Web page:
Does your company think about “The Marketing Conversation” when dealing with prospects and customers?
It has become important enough for large brands to take notice, according to the article “Why more brands are ditching the CMO position” in AdAge.
The marketing conversation — Is that how you look at it?
Evan Sharp, a consultant at recruiting firm Russell Reynolds Associates, says smart companies emphasize the marketing conversation as a new approach to reaching customers:
CMOs were all about outbound marketing and ‘we tell the customer who we are, what we stand for.’ Now it’s all about having a conversation with the customer being two-way. That’s often why these titles are changing, because the way companies are marketing has become a balance of left-brain, right-brain. It’s no longer all about creative.”
What people understand about marketing
Few people outside of the discipline understand marketing, though most of their perspectives fall into a few buckets:
- “Marketing is advertising.” Actually, that’s not a bad starting point, although “advertising is a form of marketing” is more accurate. My father worked in advertising for centuries, and only a few years ago did I realize that his work was about marketing.
- “Marketing is Sales.” Many people confuse the two. Sales and marketing are complementary functions, but not all marketers can sell, and not all salespeople can market.
- “Marketing is throwing parties.” In some organizations, that’s true, even if people sound cynical when they say it. Some industries rely on trade shows and large, splashy events to get attention. (Fortunately, it seems that tech trade shows are doing away with at least some of the sexist splashiness.)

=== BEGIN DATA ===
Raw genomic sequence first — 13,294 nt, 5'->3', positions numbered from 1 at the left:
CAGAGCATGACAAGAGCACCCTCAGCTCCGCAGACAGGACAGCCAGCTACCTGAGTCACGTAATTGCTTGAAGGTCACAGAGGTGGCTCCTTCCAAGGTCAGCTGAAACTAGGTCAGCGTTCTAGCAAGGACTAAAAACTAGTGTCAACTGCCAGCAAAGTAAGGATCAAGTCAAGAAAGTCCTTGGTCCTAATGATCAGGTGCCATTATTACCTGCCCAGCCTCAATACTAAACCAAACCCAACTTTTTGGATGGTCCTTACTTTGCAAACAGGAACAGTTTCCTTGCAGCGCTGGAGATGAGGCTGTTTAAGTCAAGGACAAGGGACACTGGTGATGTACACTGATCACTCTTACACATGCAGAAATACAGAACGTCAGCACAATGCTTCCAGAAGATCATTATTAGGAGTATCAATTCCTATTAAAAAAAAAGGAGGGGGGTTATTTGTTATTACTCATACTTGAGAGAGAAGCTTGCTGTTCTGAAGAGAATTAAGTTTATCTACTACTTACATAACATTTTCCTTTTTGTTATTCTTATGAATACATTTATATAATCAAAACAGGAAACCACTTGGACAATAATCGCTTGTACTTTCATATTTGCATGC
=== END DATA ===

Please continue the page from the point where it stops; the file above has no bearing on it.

- “Marketing is public relations.” Again, PR is part of marketing, but it’s not the whole thing. PR is one way — a rather expensive one anymore — of getting attention.
- “Marketing is starting the conversation.” Now that…that’s an idea.
What if marketing is what you do when you don’t have anything new to sell at the moment and your customers don’t need to buy anything at the moment? What if The Marketing Conversation is the background hum that keeps the relationship alive between transactions?
The writer and the marketing conversation
When you hire a marketing writer, does she know that her job is to tell a compelling story? A story that will either start or continue a conversation which, if all goes well, somebody in Sales will eventually monetize?
You assign a white paper or a case study to a writer. What do you get back: a surgeon’s report or a conversation-starter? What will the ideal reader do after reading it: close the browser window forever, or give you a call? (Or better yet, retweet it?) What else do you have in the campaign if the first piece doesn’t work? What else do you have in the campaign to keep the conversation going?
Think about marketing as a conversation. What’s more, think about working with writers who regard their work that way as well.
photo credit: Just Booked A Trip